Hot Summer Management Tips: Cottonseed Anyone?
June 6, 2017

Hot Summer Management Tips: Cottonseed Anyone?

by Luke Murray

With half of the year nearly gone and summer rapidly approaching, it’s becoming increasingly important to plan for the best season of the year; whitetail season of course.


  • The summer sun does more than burn your skin. The harsh elements can take a toll on your equipment with the constant flux between hot and cold, wet and dry. If you haven’t done so already, it would be a good idea to pull the batteries from your feeders and store them in a cool place for the remainder of the summer. An icebox in the garage is always a good spot.
  • For you folks who are a little old school and still use plywood deer blinds, now is an ideal time for a little TLC on the old green box. Replace screws, patch holes, replace cracked windows, seal any leaks, and make sure your blind is safe and secure for the upcoming season.

Land Management:

  • For box blinds, the summer months are a good time to evaluate your lines-of-sight. Make sure you do some brush clearing to maximize visibility for the upcoming season. Clearing out brush at the wood lines or cutting senderos through your thickets will allow you the best use of your blind’s location, and give you opportunities to lay eyes on game that may be lurking just beyond the clearing.

Protein Feeder

Summer Feeding:

Hopefully by now – if you’re using them – you have food plots in the ground. As a rule, corn does very little for deer in the summer. Having corn in an area will allow for deer to make themselves familiar with that location for the coming months. If you really want to keep the whitetail coming back to your feeders, provide them with some quality sustenance – preferably some that we call “cool feeds” that won’t have them running for water between mouthfuls. An ideal example is cottonseed, a protein source that is highly digestible for whitetails.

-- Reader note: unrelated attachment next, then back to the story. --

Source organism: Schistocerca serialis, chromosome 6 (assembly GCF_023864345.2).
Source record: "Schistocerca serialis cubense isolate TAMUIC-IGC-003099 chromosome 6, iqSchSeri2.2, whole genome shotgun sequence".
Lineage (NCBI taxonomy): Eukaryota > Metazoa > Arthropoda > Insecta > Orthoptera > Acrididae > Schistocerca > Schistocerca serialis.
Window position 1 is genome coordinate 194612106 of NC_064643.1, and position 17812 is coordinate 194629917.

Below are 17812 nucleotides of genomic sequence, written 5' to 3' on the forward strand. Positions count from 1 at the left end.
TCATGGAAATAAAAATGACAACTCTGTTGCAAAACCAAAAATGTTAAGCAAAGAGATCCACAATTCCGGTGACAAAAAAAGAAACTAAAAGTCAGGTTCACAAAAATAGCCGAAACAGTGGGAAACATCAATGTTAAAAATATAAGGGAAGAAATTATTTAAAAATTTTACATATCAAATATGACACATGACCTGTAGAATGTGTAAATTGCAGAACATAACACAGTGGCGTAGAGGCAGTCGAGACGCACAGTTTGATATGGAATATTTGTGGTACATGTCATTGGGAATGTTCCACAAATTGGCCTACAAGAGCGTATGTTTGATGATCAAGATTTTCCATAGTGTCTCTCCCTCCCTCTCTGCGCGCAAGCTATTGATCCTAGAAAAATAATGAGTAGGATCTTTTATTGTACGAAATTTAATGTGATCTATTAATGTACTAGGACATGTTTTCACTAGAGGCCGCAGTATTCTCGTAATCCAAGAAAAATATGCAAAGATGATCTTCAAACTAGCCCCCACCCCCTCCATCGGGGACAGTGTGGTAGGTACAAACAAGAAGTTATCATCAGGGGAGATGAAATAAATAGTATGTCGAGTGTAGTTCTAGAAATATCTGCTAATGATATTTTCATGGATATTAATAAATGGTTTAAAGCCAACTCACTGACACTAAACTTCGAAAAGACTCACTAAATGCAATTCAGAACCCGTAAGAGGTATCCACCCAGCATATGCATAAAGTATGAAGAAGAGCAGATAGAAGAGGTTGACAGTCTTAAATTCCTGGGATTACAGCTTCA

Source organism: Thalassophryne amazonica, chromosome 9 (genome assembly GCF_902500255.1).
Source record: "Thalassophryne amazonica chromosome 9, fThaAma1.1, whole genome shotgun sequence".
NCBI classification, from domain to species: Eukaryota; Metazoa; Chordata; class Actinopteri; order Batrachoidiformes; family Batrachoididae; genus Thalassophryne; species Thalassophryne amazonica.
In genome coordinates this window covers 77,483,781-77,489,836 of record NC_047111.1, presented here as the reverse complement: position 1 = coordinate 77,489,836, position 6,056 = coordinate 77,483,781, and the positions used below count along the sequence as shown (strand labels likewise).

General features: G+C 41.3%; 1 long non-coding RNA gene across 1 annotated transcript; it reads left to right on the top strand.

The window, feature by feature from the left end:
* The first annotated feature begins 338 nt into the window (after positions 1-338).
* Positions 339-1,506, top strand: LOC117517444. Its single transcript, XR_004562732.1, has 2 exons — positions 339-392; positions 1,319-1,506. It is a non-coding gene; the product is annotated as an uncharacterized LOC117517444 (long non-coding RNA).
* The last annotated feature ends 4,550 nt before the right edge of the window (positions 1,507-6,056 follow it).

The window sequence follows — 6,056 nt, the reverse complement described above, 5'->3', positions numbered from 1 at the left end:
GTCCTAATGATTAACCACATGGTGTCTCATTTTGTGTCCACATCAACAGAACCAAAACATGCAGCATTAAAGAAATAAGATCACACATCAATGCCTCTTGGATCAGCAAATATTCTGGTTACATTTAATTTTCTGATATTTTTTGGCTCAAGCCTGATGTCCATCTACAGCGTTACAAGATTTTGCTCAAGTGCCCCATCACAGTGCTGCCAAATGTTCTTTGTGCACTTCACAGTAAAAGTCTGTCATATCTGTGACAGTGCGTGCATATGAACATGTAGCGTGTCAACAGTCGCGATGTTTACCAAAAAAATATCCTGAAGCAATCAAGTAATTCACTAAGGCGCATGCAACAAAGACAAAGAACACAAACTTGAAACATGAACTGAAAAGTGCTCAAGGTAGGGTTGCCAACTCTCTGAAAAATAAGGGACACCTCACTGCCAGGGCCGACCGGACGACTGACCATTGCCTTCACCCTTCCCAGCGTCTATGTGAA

Cottonseed Feeder

  • For folks interested in using cottonseed, you can manufacture a ground feeder using t-posts and bull wire or 2-inch chicken wire (each at 36 inches high). Drive three t-posts into the ground in a triangular fashion, just large enough for you to make a 16-inch to 18-inch diameter cylinder with the wire of your choice. Fasten the wire to the t-posts and fill your new feeder with cottonseed.
  • If your whitetails share their pasture with livestock, it would be in your best interest to put an adequate pen around your cottonseed feeder, or place it in an existing pen with enough space for the deer to effectively maneuver in and out as they please. Cattle and sheep are very fond of cottonseed, as are hogs, so it’s best to keep them at a distance to allow your deer the full right to your cottonseed.
  • PRO-TIP: It takes a little time for deer to get used to eating cottonseed on a regular basis. It’s advised that you place your cottonseed feeder in close proximity to other protein or corn feeders, something to keep them coming back and will allow the whitetail time to acclimate themselves to the idea of the cottonseed being there as a regular food source.

For those of you simply looking for a good summer blend to fill your gravity or rotary feeders, try this out:

Summer Protein Blend:

  • 1/3 Black-eyed Peas
  • 1/3 Corn
  • 1/3 Protein (12% – 16% Crude Protein)

This blend is ideal for summer for the fact that it is comprised of two-thirds cool feed (peas and corn) that will keep the deer around the feeder longer without having to go find water. You’re looking at two-thirds protein in this blend (peas and pellets) with the addition of the corn as a sugar to keep the deer interested.

Hopefully, we’ve helped you get your summer management plan on track. Be sure to send us some tips of your own if you have practices that have worked well for you. And remember, if the kids are interested in some extracurricular hunting practice, a deer feeder after 10 p.m. is an ideal place to bag a couple big raccoons.





TTHA has been Texans number one source for all hunting and outdoor related news since 1975.


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